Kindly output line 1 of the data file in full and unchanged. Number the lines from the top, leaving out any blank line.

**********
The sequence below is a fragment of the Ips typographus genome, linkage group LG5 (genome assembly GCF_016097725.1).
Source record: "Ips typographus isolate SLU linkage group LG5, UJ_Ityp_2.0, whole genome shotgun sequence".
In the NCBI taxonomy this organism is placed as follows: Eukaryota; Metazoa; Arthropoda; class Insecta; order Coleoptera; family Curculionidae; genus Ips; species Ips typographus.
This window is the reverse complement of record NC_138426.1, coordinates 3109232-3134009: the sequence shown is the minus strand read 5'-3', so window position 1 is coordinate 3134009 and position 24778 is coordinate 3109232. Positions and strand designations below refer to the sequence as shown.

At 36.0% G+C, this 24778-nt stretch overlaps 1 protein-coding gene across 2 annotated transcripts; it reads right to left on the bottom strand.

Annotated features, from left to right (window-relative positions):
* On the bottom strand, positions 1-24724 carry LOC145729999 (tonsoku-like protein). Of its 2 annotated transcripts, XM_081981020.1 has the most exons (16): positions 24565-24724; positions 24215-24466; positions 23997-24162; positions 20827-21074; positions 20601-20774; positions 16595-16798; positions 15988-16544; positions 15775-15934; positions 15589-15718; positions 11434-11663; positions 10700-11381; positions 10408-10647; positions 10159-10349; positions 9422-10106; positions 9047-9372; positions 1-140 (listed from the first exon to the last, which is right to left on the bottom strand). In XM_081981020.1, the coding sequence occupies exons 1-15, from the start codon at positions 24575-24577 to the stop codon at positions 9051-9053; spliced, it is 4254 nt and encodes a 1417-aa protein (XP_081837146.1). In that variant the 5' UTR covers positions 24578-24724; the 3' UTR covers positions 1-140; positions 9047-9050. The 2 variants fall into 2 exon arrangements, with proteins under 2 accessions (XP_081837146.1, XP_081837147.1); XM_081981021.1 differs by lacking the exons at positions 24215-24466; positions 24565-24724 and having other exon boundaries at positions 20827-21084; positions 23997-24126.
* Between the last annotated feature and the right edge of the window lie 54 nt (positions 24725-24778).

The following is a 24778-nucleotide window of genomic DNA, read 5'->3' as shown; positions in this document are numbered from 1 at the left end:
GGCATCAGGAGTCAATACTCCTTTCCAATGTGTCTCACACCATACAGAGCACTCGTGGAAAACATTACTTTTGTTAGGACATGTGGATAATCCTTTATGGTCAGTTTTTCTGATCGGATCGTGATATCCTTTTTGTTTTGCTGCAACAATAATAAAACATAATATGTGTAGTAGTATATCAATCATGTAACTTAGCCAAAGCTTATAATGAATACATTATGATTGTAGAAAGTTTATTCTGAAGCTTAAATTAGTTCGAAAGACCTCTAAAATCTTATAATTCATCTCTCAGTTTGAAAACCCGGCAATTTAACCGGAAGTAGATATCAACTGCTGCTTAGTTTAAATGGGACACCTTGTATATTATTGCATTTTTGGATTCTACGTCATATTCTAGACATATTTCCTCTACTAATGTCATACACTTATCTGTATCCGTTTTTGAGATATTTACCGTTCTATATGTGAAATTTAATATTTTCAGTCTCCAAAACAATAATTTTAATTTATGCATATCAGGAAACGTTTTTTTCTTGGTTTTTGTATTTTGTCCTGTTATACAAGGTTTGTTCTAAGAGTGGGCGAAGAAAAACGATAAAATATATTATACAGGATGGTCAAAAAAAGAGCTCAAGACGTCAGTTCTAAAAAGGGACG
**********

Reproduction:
The sequence below is a fragment of the Ips typographus genome, linkage group LG5 (genome assembly GCF_016097725.1).